Break into Big Tech – My Journey from Startup to Microsoft

Break into Big Tech – My Journey from Startup to Microsoft


8 min read

Many software engineers set their sights on getting into big tech someday — It seems like the destination to end up at in one’s career. Now this of course isn’t universally true (nor should it be) but regardless, this is a goal for many. But is Big Tech all it’s cracked up to be? Are the stereotypes true? How the heck can someone get into these big companies?

In this article, I wanted to share with you my journey from working at startup companies all the way to being a Principal Software Engineering Manager at Microsoft. I’d love to share with you my interview experiences and my observations about what I value (and what I dislike) from startups and Big Tech.

Remember that your career journey is for you to own. Don’t try to copy someone else’s life, just learn from their experiences and take charge of your own. There’s no “wrong” path. Every path is unique.

I wrote this article for my good friend, Muhammad Waseem. He graciously offered to include my story in one of his newsletters, and I thought it would be such an awesome opportunity to share with his audience. My version of the article has been slightly adapted so I can share other relevant content for my own audience.

Muhammad, my friend, thank you for thinking about me!

My Background

I went to the University of Waterloo for computer engineering. While I didn’t like my classes at all, my 6 internships really solidified that I wanted to be in this industry. I spent my internships mostly at startups or small companies, but in completely different sectors so I could get different experiences.

Action: Take advantage of internships if you have the option!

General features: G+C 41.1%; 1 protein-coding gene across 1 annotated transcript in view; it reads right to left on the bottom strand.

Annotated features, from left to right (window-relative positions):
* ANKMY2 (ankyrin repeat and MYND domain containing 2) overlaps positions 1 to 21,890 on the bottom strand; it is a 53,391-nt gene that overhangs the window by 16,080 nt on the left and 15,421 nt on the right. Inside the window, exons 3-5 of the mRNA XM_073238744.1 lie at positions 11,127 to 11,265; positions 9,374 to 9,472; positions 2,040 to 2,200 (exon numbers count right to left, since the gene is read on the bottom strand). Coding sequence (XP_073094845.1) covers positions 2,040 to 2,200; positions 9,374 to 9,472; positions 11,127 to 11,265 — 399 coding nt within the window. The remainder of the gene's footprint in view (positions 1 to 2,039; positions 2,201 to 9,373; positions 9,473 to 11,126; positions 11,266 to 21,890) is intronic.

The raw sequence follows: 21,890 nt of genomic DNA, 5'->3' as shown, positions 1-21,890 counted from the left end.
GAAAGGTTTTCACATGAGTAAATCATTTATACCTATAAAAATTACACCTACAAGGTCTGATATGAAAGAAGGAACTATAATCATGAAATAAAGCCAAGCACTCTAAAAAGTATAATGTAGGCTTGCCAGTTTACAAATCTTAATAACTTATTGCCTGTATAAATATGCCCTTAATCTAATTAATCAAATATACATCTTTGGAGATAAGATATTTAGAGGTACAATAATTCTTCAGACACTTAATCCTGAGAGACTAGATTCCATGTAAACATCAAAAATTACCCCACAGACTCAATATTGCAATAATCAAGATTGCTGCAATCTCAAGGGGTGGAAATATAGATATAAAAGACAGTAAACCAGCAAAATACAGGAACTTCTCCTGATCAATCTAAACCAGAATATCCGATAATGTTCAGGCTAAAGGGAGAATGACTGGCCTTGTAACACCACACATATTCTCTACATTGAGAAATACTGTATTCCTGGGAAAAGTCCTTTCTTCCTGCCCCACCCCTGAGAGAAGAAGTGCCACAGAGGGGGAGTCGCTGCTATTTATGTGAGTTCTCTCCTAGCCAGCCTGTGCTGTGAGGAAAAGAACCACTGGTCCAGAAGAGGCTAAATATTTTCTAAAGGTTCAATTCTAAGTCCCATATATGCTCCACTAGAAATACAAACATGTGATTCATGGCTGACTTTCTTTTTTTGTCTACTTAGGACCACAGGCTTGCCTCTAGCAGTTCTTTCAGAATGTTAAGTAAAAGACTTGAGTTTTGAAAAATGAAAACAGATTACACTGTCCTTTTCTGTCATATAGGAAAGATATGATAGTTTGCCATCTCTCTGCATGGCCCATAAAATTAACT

Action: Use your internships to explore different domains and styles of companies!

My first real full-time software engineering job outside of university was a digital forensics company, now called Magnet Forensics, that was just starting out. This was the first time I started to have a good mix of autonomy and solid leadership mixed together because up until this point with work, I felt it hard to stay motivated in what I was doing for work.

This company had also taken a chance on me because they appreciated my existing skills and way of thinking but knew that I had zero experience in digital forensics. This was also going to be one of the first times in my career that I really noticed “Oh crap, I don’t know how to do any of this…” only to realize that after several months I was on my way to building expertise.

Action: Find companies and leadership that you align with. This may take time and experience in industry.

Action: Don’t be afraid to jump into new challenges. It’s the best way to learn.

I became a technical manager within several months of being at this company, which required my time was spent coding and managing. But this was all due to one critical software engineering skill that I think everyone should invest more time in: Communication.

Action: Work on your soft skills, not just your technical skills

Check out this video with Callie Buruchara for more details on why communication is so valuable:

Getting into Big Tech

This was one of my least favorite things I’ve done in the past few years. I find that I don’t do a great job selling myself to recruiters, and it feels unnatural to discuss my accomplishments. I needed to spend time updating my resume, which would include highlighting some of the biggest accomplishments in my career up to this point.

Action: Update your resume with high impact work. Pick relevant experiences to what you’re applying for.

I applied to some of the popular Big Tech companies and after several weeks had interviews that were lined up over a few weeks. In order to do this, I chose the route of going onto their career pages and going through the typical paths. I felt that I had solid work experience and based on historically what I had heard, it shouldn’t be too difficult to hear back.

Action: Most (if not all) companies have career pages that show you what they are actively hiring for. Use those.

Admittedly, the job market now is extremely different than it was when I was applying. You need to do everything you can to stand out. This may be an EXTREMELY difficult time to apply to Big Tech companies because of the volume of people trying — so I do not want you to be discouraged. It may not currently be in your favor, but that doesn’t mean you can’t focus on things that are in your control.